Courier Staff Writer
Those who look for any records about runaway slaves wish more information was available.
Michelle Poe, the director of education at the African American Museum of Iowa in Cedar Rapids, presented “Don’t Follow the Drinking Gourd” Tuesday at Ottumwa Public Library.
Poe explained the process freedom-seeking slaves took to get to freedom while going through Iowa. Poe admitted it could be tough to get the information.
“The Underground Railroad was secretive. They didn’t keep records,” she said. “There’s so much we don’t know because it wasn’t written down.”
Many things are known, but the information came through local gossip.
People who helped the runaway slaves faced “dire consequences” if they helped a runaway slave escape. If caught helping a runaway, local authorities could “cut off your leg and beat you with it,” Poe said.
About 75 percent of those on the run were Africans taken from the west coast of Africa, also called the Slave Coast because so many people were taken.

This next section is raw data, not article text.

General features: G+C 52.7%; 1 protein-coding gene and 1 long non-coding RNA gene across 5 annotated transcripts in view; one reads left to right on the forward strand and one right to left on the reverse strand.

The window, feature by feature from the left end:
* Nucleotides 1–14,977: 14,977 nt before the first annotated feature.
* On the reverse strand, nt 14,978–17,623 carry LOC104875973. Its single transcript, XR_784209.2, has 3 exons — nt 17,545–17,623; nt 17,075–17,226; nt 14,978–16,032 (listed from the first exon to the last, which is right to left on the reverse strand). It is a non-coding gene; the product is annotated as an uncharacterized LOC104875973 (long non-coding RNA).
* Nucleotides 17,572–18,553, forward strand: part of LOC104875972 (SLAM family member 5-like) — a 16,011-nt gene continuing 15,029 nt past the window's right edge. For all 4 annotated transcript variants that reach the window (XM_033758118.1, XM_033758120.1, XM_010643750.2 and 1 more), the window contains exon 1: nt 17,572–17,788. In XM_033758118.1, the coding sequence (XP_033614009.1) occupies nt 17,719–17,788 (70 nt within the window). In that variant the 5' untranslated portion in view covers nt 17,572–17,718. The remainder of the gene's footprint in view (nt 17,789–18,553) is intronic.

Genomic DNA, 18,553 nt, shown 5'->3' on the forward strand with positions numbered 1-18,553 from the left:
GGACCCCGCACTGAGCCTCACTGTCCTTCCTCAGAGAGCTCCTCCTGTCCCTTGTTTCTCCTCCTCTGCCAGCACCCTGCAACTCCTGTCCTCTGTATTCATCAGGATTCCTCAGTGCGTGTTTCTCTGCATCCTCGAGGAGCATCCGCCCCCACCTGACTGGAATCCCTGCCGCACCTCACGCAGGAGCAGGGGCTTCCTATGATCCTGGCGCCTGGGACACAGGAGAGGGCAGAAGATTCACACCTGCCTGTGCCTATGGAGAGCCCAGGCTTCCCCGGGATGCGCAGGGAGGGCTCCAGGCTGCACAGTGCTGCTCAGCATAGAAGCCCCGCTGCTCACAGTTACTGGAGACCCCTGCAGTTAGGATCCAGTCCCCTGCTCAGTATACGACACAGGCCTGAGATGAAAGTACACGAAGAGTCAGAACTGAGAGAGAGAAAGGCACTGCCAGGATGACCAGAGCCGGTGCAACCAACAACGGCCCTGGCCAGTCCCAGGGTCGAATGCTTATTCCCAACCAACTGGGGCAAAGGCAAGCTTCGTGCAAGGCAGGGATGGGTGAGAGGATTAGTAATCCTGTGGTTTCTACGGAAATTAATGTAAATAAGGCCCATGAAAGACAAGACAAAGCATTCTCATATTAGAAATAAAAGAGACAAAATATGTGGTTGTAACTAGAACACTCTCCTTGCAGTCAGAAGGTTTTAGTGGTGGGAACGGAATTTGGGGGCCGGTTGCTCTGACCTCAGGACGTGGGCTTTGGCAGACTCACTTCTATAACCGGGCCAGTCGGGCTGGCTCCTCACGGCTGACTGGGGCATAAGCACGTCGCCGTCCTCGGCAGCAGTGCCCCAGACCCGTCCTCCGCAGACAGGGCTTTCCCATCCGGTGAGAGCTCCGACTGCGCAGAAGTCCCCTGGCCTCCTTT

Other Africans ended up in Latin America or South America.
“There was a two-year life expectancy for this sub-par group,” Poe said. “They were fed little, but they had to keep working and often were worked to death.”
Brutal slavery was also used in the United States, where a person was seen as an investment.
“Years ago humans were traded, bought and sold,” Poe said.
Running away via the Underground Railroad was difficult. Slaves had to pay for their escape.
Iowa opposed slavery and Missouri supported it, Poe added.
On the Internet www.blackiowa.org